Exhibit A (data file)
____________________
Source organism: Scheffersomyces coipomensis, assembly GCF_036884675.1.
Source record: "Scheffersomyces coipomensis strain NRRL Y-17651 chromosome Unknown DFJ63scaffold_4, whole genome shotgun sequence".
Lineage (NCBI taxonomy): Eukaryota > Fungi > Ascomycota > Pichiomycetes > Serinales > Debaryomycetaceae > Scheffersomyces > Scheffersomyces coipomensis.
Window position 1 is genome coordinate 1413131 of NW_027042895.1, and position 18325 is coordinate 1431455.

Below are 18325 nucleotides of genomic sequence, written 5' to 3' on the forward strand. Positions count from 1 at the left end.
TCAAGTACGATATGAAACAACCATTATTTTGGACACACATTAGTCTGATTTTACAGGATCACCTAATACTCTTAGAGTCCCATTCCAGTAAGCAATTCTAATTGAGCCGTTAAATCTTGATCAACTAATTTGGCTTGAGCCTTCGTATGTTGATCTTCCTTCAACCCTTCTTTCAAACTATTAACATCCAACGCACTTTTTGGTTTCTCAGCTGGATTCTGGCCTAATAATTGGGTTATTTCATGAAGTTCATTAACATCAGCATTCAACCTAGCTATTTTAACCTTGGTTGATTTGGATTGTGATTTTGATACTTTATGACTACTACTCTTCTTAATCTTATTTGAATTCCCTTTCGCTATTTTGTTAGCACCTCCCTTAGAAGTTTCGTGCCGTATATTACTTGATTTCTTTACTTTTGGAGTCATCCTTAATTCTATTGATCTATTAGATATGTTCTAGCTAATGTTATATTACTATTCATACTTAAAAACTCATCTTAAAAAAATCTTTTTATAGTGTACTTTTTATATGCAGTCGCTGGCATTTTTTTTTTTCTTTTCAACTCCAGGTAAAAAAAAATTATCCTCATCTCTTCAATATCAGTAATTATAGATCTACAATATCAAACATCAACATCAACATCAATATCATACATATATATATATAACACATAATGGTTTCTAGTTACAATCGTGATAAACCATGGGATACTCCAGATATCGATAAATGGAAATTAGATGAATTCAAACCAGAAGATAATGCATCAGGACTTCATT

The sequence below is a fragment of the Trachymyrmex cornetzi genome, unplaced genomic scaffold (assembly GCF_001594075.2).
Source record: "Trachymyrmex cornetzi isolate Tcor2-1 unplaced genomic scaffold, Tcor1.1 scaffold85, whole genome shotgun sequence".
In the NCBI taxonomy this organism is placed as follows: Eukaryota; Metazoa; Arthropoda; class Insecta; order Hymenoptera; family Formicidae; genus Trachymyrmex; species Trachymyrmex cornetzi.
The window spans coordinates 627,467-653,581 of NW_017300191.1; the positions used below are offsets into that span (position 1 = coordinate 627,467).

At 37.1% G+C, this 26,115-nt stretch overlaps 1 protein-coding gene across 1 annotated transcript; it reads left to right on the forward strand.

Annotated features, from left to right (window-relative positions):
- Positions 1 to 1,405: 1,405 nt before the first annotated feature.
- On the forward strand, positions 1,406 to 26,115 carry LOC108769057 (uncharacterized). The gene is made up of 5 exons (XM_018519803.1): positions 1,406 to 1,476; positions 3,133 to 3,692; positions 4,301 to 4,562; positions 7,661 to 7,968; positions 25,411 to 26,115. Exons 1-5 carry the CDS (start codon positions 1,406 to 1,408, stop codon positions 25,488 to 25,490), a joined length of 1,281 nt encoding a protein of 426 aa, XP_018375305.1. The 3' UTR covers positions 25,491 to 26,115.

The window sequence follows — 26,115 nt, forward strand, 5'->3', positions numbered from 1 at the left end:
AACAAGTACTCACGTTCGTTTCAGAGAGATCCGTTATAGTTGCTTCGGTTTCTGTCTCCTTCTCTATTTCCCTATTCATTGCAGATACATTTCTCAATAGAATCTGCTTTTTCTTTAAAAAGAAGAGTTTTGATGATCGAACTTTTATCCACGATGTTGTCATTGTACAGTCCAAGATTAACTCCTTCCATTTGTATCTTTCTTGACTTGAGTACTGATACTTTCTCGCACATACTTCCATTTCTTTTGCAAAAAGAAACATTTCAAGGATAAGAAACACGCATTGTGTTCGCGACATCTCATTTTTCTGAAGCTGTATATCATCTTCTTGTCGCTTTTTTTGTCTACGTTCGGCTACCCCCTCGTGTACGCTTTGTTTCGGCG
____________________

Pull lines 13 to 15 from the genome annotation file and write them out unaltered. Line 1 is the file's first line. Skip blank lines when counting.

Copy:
- Positions 1 to 1,405: 1,405 nt before the first annotated feature.
- On the forward strand, positions 1,406 to 26,115 carry LOC108769057 (uncharacterized). The gene is made up of 5 exons (XM_018519803.1): positions 1,406 to 1,476; positions 3,133 to 3,692; positions 4,301 to 4,562; positions 7,661 to 7,968; positions 25,411 to 26,115. Exons 1-5 carry the CDS (start codon positions 1,406 to 1,408, stop codon positions 25,488 to 25,490), a joined length of 1,281 nt encoding a protein of 426 aa, XP_018375305.1. The 3' UTR covers positions 25,491 to 26,115.

The window sequence follows — 26,115 nt, forward strand, 5'->3', positions numbered from 1 at the left end: